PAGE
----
Option Coffee Bar created by TOUCH Architect to make the most of a small urban space
By Courtney • Jul 9, 2019
In the Mueang Udon Thani District of Thailand, innovators at TOUCH Architect have created a unique coffee experience that was conceptualized as a way to make the most of small urban spaces where no other business might successfully run. That’s how the Option Coffee Bar came about!
This little coffee shop is located in the inner city area of Udon Thani. Despite its small square footage, it can be accessed directly from the main street, which still makes it a prime business spot that other companies might not have taken advantage of so successfully. All together, the little space has three main functions: a cafe, a restaurant, and a bar.
Rather than being split up into different sections for these three functions, the whole spaces works within itself as a timeshare might. In the mornings, the spot is a cafe, bakery, and health food restaurant and store. The afternoons become less about coffee and baked goods and more about serving full nutritious lunches, while the evenings add a full craft beer menu to the repertoire.
The timesharing functions of the space presented designers with unique challenges in terms of organization and layout, but they handled them magnificently and with max efficiency. Besides being built to suit all of the different functions it features, the coffee shop was also built in a fluid, open concept way that is diverse and allows constant evolution of function.
There are two floors in the building. The first boasts the cafe and a counter bar, which see the most traffic in the mornings. On the second floor, referred to as the mezzanine, one finds only customer seats, but these are spaces intentionally created to suit studying and socializing, depending on the time of day, and customer needs.
What really makes the mezzanine floor unique is the fact that most of the seating provided is free floating and without defined form, rather than being arranged in booths and rows of tables. This lets customers organize it however their social groups require, depending on why they’re visiting and during which part of the day.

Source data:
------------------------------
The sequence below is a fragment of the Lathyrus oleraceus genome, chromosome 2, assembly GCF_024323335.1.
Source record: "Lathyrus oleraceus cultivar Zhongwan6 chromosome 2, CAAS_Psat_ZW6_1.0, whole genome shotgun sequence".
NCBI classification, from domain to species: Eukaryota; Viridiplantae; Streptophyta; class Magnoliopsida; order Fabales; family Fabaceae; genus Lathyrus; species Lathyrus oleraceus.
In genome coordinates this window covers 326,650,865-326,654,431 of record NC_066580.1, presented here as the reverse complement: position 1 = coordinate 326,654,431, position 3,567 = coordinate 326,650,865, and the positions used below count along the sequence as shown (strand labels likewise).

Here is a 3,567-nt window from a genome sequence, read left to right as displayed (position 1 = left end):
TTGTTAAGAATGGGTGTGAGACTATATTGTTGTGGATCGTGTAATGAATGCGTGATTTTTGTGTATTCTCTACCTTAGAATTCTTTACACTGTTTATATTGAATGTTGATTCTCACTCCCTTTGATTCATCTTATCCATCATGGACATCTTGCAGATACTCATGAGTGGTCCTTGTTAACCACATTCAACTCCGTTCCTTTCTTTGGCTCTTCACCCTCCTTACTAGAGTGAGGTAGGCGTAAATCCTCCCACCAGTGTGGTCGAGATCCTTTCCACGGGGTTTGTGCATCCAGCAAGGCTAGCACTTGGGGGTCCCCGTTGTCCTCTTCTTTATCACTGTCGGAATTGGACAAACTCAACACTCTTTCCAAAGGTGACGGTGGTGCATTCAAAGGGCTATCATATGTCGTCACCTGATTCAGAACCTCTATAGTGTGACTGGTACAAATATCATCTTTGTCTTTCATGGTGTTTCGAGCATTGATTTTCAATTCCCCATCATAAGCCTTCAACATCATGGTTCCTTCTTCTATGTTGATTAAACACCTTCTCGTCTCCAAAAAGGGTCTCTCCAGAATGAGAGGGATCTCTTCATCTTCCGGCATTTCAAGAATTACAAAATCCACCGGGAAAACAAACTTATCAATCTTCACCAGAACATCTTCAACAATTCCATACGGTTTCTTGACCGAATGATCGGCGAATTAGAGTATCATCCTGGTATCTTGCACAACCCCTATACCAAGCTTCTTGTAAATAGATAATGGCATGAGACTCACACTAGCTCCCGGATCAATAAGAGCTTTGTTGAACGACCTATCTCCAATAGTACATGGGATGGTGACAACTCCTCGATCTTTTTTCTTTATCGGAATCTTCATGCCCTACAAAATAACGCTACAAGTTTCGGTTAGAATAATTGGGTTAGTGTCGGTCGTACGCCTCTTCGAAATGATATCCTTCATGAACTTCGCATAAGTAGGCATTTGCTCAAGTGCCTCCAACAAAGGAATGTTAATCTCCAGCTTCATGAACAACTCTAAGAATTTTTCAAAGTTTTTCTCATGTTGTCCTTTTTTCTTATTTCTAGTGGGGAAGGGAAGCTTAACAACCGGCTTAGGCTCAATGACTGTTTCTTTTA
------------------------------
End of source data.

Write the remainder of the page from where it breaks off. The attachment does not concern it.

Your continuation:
Filling the mezzanine with loose furniture serves another purpose too! This lets staff clear the space out entirely every once in a while to host events, like temporary art showcases. Once the chairs are removed, the upper floor becomes the idea party space, giving serving staff and those ordering a slightly removed area for clearer communication away from the party.
From the outside, the coffee shop looks like a simple, quite unassuming white box. This was intentional because designers wanted to create a contrast between the new business and the otherwise tall, grey urban context of the street. Besides that, keeping the shop’s exterior minimalist and light shifts focus to the artists elements on the inside without distraction.
The colour scheme inside the building is another way in which designs kept things interesting and contrasting without drawing so much attention that customer attention is drawn away from the artistic displays or even each other. The entire colour scheme of the furnishings have been kept to black and white so that they contrast well within themselves but draw little attention from the people visiting and things taking place in the space at any given moment.
At night, when owners want to draw attention inside the building and towards certain places, they have the built-in ability to play with light. Already, a translucent visual “void” exists in the front facade of the building. This is built of clear-colour polycarbonate, which manipulates the natural light coming into the building from either the sun or the streetlights.
At night, staff can turn on a series of multi-coloured interior lights when they open the bar. At this point, light flows out of the translucent void in the facade, drawing more attention from the street and intriguing the public so that they come in, visit, and see whatever art might be on display.
Photographs by Metipat Prommomate
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